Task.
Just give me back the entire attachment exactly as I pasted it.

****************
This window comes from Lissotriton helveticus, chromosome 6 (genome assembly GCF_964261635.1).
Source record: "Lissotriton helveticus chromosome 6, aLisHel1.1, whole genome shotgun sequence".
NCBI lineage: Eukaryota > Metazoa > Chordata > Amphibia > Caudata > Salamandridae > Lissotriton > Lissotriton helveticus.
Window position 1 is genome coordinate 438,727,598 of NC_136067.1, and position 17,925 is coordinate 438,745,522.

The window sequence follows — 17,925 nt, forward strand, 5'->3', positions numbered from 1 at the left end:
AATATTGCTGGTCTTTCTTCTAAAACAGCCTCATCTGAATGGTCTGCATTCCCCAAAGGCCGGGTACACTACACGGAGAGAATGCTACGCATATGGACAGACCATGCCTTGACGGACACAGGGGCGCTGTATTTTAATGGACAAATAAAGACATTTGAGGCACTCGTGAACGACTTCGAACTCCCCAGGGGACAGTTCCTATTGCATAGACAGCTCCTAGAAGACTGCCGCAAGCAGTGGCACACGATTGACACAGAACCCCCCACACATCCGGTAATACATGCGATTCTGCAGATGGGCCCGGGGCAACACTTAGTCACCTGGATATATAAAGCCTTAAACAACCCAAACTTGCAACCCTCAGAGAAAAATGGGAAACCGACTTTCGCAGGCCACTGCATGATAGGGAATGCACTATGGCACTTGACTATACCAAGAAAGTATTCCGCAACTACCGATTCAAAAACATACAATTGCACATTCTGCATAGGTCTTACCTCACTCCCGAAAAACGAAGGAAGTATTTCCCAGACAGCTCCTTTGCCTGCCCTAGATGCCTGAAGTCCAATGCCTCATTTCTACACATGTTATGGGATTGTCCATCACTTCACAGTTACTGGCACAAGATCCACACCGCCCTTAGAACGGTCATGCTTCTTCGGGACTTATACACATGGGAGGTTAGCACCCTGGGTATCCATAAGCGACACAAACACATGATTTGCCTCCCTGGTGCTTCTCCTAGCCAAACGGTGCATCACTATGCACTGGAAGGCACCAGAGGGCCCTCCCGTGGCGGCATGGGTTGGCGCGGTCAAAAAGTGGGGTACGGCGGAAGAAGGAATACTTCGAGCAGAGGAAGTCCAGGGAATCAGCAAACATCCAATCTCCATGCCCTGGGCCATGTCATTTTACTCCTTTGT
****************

This window comes from Lissotriton helveticus, chromosome 6 (genome assembly GCF_964261635.1).
Source record: "Lissotriton helveticus chromosome 6, aLisHel1.1, whole genome shotgun sequence".
NCBI lineage: Eukaryota > Metazoa > Chordata > Amphibia > Caudata > Salamandridae > Lissotriton > Lissotriton helveticus.
Window position 1 is genome coordinate 438,727,598 of NC_136067.1, and position 17,925 is coordinate 438,745,522.

The window sequence follows — 17,925 nt, forward strand, 5'->3', positions numbered from 1 at the left end:
AATATTGCTGGTCTTTCTTCTAAAACAGCCTCATCTGAATGGTCTGCATTCCCCAAAGGCCGGGTACACTACACGGAGAGAATGCTACGCATATGGACAGACCATGCCTTGACGGACACAGGGGCGCTGTATTTTAATGGACAAATAAAGACATTTGAGGCACTCGTGAACGACTTCGAACTCCCCAGGGGACAGTTCCTATTGCATAGACAGCTCCTAGAAGACTGCCGCAAGCAGTGGCACACGATTGACACAGAACCCCCCACACATCCGGTAATACATGCGATTCTGCAGATGGGCCCGGGGCAACACTTAGTCACCTGGATATATAAAGCCTTAAACAACCCAAACTTGCAACCCTCAGAGAAAAATGGGAAACCGACTTTCGCAGGCCACTGCATGATAGGGAATGCACTATGGCACTTGACTATACCAAGAAAGTATTCCGCAACTACCGATTCAAAAACATACAATTGCACATTCTGCATAGGTCTTACCTCACTCCCGAAAAACGAAGGAAGTATTTCCCAGACAGCTCCTTTGCCTGCCCTAGATGCCTGAAGTCCAATGCCTCATTTCTACACATGTTATGGGATTGTCCATCACTTCACAGTTACTGGCACAAGATCCACACCGCCCTTAGAACGGTCATGCTTCTTCGGGACTTATACACATGGGAGGTTAGCACCCTGGGTATCCATAAGCGACACAAACACATGATTTGCCTCCCTGGTGCTTCTCCTAGCCAAACGGTGCATCACTATGCACTGGAAGGCACCAGAGGGCCCTCCCGTGGCGGCATGGGTTGGCGCGGTCAAAAAGTGGGGTACGGCGGAAGAAGGAATACTTCGAGCAGAGGAAGTCCAGGGAATCAGCAAACATCCAATCTCCATGCCCTGGGCCATGTCATTTTACTCCTTTGT